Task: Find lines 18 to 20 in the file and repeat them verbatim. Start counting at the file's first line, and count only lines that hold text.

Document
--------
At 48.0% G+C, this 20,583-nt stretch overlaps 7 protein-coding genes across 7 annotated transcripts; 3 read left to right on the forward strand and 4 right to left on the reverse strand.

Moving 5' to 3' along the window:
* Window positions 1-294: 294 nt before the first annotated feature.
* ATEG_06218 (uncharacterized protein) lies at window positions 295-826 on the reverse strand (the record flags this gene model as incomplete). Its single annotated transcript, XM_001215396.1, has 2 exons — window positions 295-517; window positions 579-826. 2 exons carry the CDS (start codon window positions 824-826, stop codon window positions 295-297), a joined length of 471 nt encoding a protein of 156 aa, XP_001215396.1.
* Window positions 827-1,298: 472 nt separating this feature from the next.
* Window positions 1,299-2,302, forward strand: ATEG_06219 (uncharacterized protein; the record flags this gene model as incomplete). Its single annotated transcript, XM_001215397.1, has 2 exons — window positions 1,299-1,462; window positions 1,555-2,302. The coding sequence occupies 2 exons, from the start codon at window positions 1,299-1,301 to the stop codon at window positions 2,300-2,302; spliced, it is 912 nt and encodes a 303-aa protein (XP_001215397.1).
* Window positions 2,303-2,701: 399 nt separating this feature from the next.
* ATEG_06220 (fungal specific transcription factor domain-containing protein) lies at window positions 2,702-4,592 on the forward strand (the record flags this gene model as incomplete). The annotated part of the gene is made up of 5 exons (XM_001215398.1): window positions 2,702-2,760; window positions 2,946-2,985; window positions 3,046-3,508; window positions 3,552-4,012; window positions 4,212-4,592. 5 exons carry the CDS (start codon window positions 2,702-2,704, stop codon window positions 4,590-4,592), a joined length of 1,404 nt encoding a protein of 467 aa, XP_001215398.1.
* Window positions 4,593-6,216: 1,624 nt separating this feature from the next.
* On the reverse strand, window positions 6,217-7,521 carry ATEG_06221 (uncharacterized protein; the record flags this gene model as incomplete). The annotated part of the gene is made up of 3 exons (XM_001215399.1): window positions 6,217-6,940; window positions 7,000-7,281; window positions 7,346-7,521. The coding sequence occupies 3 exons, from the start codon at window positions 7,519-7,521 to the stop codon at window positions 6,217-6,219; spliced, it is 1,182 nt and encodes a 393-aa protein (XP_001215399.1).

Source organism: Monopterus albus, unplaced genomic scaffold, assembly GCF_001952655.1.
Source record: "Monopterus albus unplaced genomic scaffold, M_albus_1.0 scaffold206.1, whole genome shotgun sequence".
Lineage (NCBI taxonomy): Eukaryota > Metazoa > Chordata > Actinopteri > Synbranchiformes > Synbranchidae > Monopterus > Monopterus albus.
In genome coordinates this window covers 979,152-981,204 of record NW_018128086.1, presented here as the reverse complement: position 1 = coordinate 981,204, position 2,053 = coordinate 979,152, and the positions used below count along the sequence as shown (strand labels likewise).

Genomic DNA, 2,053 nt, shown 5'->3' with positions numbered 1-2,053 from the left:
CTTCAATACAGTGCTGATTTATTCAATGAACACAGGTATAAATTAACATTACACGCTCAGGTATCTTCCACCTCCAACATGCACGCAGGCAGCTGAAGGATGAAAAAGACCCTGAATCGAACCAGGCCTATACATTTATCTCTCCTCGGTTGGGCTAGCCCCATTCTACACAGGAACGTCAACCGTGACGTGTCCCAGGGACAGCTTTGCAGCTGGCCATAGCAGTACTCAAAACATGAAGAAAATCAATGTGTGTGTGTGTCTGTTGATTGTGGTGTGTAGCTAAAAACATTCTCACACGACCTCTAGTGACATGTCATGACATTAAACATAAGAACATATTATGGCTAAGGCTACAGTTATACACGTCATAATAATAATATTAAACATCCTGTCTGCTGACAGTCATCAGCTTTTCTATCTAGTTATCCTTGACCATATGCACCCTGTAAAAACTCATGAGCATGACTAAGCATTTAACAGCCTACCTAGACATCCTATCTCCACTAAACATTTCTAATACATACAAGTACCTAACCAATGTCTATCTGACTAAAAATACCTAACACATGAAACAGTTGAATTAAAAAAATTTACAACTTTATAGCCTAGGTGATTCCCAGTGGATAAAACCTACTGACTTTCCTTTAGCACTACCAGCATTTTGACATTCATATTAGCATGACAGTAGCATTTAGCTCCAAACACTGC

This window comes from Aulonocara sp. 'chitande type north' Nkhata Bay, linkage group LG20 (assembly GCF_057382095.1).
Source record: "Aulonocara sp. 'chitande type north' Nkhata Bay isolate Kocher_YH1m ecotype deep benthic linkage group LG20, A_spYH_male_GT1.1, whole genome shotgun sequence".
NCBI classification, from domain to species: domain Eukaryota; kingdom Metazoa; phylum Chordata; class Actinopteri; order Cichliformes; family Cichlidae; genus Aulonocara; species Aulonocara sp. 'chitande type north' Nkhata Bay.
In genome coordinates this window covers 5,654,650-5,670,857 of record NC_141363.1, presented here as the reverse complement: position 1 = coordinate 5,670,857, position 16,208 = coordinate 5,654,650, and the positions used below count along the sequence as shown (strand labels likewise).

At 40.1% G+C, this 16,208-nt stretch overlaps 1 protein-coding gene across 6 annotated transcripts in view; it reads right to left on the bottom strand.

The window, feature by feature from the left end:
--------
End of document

Source record: "Aulonocara sp. 'chitande type north' Nkhata Bay isolate Kocher_YH1m ecotype deep benthic linkage group LG20, A_spYH_male_GT1.1, whole genome shotgun sequence".
NCBI classification, from domain to species: domain Eukaryota; kingdom Metazoa; phylum Chordata; class Actinopteri; order Cichliformes; family Cichlidae; genus Aulonocara; species Aulonocara sp. 'chitande type north' Nkhata Bay.
In genome coordinates this window covers 5,654,650-5,670,857 of record NC_141363.1, presented here as the reverse complement: position 1 = coordinate 5,670,857, position 16,208 = coordinate 5,654,650, and the positions used below count along the sequence as shown (strand labels likewise).